Just another way to sell iPhones and iPads:
While OpenTable would be little more than a rounding error for Apple's revenue stream, there is some logic to this acquisition. OpenTable is already integrated into Apple Maps, and OpenTable potentially benefits from every iPhone sold. The company's reservation system is the default in iOS, and OpenTable said that one-third of diners in North America booked their reservation through mobile. Apple would have the opportunity to sell an iPad (or multiple iPad) based seating system to these thousands of restaurants. Last but not least, OpenTable wouldn't have to worry about expansion costs, as Apple's war chest of over $120 billion could be put to good use.

What better way to stick it to Apple:
A Google acquisition of OpenTable would in part be about having yet another arrow in the quiver to stick it to Apple. Apple already integrates OpenTable into Apple Maps; imagine this same integration into the more popular Google Maps. This would improve this already popular system, and offer Google better data for its search engine through the knowledge of these 26,000+ restaurants. Google would also gain valuable data about these restaurant customers, and would be able to offer more targeted advertising for these restaurants to former diners. Google's stock at over $700 a share would be a relatively cheap currency, or the company could use some of its over $3 billion quarterly cash flow to make the acquisition.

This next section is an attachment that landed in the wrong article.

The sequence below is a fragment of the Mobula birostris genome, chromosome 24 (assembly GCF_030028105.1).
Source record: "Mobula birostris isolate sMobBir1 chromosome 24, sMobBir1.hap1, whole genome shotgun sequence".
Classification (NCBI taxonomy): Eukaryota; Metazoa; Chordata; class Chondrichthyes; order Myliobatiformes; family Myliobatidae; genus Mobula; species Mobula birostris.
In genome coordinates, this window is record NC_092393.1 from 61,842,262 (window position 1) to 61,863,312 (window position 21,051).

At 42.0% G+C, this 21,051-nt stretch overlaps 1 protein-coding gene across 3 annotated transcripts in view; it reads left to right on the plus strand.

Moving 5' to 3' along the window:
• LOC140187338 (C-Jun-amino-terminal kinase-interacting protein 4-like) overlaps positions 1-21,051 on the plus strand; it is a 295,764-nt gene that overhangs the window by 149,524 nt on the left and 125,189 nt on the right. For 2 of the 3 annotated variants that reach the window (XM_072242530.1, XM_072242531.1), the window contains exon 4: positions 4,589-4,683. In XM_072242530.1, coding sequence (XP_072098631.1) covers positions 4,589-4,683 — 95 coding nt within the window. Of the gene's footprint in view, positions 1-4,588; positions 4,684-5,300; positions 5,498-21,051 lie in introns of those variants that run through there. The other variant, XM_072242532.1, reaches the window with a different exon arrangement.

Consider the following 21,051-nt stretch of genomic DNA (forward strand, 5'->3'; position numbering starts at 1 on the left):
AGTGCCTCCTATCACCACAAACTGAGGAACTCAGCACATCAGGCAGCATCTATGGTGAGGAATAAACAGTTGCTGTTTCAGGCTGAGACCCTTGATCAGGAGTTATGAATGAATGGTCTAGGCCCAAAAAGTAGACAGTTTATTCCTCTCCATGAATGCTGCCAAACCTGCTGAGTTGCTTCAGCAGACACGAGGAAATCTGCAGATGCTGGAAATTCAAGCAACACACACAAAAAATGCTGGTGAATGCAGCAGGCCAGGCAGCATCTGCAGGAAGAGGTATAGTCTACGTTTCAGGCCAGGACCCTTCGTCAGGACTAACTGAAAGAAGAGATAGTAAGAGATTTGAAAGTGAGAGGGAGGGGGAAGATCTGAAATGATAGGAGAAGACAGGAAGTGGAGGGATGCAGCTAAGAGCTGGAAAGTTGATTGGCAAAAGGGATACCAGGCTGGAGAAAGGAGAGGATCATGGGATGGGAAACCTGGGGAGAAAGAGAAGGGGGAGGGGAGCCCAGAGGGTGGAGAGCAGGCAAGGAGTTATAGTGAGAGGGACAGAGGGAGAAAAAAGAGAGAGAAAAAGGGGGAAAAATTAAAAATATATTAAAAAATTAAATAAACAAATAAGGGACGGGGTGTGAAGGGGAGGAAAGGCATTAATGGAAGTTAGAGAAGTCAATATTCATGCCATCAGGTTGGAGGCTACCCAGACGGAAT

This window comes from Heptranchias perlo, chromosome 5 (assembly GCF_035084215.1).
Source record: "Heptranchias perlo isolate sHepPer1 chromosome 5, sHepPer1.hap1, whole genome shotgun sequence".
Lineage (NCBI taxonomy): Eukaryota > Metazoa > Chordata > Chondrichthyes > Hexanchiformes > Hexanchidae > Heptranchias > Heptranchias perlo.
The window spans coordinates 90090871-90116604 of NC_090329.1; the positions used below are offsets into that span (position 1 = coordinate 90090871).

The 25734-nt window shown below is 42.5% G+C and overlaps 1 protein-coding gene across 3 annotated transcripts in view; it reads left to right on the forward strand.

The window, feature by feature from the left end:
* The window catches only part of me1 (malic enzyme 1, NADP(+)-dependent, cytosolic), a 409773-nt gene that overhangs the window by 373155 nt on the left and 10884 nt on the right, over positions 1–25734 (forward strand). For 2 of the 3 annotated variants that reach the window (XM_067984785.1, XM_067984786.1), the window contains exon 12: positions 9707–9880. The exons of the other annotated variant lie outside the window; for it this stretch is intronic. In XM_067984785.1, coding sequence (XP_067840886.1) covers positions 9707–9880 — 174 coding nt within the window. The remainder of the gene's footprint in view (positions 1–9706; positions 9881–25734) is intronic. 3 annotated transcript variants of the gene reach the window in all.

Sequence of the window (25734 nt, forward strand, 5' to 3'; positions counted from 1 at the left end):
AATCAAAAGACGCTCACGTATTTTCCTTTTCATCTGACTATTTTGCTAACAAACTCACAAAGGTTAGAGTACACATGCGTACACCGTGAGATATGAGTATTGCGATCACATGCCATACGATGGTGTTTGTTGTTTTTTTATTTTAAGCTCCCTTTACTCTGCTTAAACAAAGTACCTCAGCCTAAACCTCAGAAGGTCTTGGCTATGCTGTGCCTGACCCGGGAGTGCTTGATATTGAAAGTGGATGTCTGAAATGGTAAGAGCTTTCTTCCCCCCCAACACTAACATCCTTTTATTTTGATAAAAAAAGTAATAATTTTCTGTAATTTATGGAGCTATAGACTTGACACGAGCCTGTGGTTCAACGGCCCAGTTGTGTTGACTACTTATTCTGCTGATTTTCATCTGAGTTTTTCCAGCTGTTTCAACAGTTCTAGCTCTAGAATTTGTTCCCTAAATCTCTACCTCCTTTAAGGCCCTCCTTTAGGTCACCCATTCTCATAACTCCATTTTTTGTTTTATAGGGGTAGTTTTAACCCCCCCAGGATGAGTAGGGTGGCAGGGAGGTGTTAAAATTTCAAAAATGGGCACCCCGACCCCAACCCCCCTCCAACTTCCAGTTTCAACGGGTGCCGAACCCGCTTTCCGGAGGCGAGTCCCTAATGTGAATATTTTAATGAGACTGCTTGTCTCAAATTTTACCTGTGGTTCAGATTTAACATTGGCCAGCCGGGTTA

A little right field, but if it works for Google...
If it works for Google, in theory it would work for Yahoo as well. Yahoo needs whatever it can get to improve its competitive position. Yahoo's advertising could get a boost from the same dynamics that would benefit Google. Yahoo would also automatically gain a closer relationship with Apple, and given Yahoo's search agreement with Microsoft, having these two allies against Google wouldn't be a bad move. Yahoo also generates almost enough free cash flow per quarter to buy OpenTable outright. If the company didn't want to go that route, part of the company's normalized $5 - $6 billion in cash and investments would do the trick.

OpenTable's acquisition might be more a question of when, rather than if it will happen. These three companies could find OpenTable a good fit, or a company more tied to the restaurant industry could make the buy. While the stock does trade for about 27 times forward estimates, the company's expected growth rate of nearly 24% seems to justify the valuation. Without a buyout, OpenTable should do just fine; but as an acquisition opportunity, the stock could present excellent value.

MHenage owns shares of Apple. The Motley Fool recommends Apple, Google, and OpenTable. The Motley Fool owns shares of Apple and Google. Try any of our Foolish newsletter services free for 30 days. We Fools may not all hold the same opinions, but we all believe that considering a diverse range of insights makes us better investors. The Motley Fool has a disclosure policy. Is this post wrong? Click here. Think you can do better? Join us and write your own!